System1 Coronavirus Tracker: 1st April
As the Coronavirus pandemic continues, we’re running a 14-country tracker to capture people’s emotional and behavioural response to the crisis around the world.
For the very latest results, sign up for our webinar every Wednesday.
Here are the key findings from last week’s tracker:
Happiness drops as lockdowns bite
Across most of the European countries where lockdowns have been imposed, we’ve seen Happiness dropping and Sadness rising. In the UK, for instance, Happiness fell from 29% in the week before lockdown to 19% during the first week of restrictions. The exception is Germany, where negative moods are fairly low and Happiness is holding up at 33%. This might be because while Germany has a lot of cases, its mortality rate is low – so there’s a greater sense that the actions are working to control the outbreak.
People get ready for the long haul
This week we asked people when they thought things would start to get ‘back to normal’ – and there’s very little consensus. Some of the countries with the most hardline lockdown policies, like Italy and France, see large majorities predicting a return to normality by the end of June. But in the UK, for instance, only 42% believe this optimistic prediction and many see a far longer haul ahead of them. The question of how long populations will endure lockdown conditions has played a big role in planning the fight against Coronavirus – authorities will hope that the expectation of a long fight might mean more resilience.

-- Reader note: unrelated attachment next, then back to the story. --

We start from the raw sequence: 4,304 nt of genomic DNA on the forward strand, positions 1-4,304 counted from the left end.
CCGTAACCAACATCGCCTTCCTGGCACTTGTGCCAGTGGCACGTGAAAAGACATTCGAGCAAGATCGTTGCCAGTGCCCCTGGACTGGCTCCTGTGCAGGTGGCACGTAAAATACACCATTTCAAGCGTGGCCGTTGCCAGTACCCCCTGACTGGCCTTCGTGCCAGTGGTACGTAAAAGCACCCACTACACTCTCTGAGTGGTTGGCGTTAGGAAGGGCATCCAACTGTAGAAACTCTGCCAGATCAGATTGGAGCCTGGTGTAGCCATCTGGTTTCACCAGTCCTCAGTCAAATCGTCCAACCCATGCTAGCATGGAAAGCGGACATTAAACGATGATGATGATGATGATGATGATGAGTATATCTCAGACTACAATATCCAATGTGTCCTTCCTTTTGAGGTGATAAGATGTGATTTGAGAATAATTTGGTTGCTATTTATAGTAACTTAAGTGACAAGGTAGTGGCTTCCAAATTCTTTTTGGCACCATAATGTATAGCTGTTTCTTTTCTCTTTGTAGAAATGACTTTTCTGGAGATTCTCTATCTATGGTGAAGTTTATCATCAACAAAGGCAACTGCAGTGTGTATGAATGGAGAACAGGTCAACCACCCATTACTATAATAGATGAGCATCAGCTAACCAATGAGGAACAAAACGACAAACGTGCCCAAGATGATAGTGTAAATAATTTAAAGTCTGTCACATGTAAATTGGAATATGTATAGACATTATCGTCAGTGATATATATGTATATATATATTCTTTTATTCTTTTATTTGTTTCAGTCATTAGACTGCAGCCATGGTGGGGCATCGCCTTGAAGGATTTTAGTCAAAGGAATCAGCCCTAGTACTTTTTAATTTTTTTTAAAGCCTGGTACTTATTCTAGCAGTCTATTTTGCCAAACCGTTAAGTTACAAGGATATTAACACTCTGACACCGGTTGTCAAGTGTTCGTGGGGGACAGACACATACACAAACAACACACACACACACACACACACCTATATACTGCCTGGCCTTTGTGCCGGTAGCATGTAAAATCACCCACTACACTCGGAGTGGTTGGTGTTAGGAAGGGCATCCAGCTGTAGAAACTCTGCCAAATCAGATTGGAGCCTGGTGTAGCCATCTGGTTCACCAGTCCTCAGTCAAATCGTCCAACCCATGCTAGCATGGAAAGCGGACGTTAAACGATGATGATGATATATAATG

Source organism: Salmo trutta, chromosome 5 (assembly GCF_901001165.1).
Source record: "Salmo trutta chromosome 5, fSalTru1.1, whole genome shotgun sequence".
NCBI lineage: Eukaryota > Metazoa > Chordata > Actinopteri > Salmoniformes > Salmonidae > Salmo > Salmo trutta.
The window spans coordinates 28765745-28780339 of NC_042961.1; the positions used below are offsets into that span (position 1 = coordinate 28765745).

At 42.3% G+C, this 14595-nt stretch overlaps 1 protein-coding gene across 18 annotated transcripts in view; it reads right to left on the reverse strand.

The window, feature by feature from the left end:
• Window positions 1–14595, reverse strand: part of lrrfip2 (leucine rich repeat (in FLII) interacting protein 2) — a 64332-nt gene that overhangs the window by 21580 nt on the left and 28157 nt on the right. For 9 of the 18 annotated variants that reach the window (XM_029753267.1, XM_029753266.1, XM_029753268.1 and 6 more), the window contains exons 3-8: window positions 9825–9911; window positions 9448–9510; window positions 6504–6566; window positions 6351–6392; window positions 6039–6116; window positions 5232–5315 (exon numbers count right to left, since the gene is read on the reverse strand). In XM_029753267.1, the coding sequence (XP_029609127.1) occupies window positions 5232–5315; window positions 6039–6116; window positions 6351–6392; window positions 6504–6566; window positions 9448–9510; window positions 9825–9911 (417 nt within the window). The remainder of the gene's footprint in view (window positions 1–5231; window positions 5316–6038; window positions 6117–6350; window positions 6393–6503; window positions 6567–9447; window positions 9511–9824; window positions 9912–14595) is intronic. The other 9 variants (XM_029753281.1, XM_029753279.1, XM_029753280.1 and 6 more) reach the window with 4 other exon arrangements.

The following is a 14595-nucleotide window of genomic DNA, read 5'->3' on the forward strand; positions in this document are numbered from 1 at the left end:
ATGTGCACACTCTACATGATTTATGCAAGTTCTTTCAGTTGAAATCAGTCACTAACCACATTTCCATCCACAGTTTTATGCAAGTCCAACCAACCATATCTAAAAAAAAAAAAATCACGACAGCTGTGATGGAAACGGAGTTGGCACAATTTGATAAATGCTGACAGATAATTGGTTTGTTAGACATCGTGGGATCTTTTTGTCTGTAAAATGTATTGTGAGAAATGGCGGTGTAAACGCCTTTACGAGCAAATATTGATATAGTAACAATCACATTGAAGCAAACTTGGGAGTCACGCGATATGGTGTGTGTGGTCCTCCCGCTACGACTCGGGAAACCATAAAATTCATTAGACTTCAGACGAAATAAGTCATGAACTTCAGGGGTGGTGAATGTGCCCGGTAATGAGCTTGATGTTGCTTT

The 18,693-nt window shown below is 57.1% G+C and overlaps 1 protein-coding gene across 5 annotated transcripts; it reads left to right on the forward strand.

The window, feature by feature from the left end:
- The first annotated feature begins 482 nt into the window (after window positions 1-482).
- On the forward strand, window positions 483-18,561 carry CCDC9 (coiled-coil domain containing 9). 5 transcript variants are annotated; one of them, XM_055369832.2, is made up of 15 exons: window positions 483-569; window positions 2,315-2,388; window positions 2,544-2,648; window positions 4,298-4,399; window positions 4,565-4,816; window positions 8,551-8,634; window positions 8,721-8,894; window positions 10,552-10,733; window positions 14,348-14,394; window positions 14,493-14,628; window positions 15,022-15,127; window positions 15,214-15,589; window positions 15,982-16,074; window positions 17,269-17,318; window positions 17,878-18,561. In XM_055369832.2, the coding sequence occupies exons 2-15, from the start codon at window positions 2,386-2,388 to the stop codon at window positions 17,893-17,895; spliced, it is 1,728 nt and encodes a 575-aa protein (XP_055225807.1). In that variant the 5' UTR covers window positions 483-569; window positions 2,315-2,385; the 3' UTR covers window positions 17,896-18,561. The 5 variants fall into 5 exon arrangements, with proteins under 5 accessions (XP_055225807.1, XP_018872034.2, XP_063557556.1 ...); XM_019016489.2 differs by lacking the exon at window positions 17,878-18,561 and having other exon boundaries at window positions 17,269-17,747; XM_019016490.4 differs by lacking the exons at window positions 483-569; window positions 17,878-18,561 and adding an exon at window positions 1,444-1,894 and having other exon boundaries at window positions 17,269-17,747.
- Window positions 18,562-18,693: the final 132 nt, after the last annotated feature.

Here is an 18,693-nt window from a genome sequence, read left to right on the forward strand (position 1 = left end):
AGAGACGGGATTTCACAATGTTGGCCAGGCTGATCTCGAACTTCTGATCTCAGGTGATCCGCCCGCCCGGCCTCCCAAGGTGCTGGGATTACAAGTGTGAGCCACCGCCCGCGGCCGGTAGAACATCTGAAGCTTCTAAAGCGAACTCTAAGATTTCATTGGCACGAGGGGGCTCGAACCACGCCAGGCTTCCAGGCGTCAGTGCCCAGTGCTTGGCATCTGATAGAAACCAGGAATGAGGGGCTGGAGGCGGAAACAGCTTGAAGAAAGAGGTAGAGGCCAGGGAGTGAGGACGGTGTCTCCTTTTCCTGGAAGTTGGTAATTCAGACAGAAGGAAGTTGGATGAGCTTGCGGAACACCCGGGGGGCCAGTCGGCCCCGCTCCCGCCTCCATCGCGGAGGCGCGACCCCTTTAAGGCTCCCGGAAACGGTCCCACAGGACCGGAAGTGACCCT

80% worried about their livelihoods
While the number of people actually reporting direct impact on their job is steady week-on-week, a large majority of our respondents worldwide are concerned about the personal economic impact of COVID-19. In most markets, 80% or more are either very or quite concerned that the pandemic will hit their livelihood. (Germany and the Netherlands are the biggest exceptions, and even here more than half are worried.) And despite the rescue packages announced by governments, most people are expecting a Depression-level economic hit, with a 10-15% contraction in the economy predicted.
Are we all in it together? Kind of.
To get an idea of how the economic crisis might be affecting overall mood, we broke it down by income – those earning $75k or more vs those under that level. What we found is that while the fear and sadness about the situation is evenly distributed, money certainly can buy you happiness – the wealthy reported far higher levels of positive emotions. So while everyone’s scared by the virus, the better off are still in a better mood.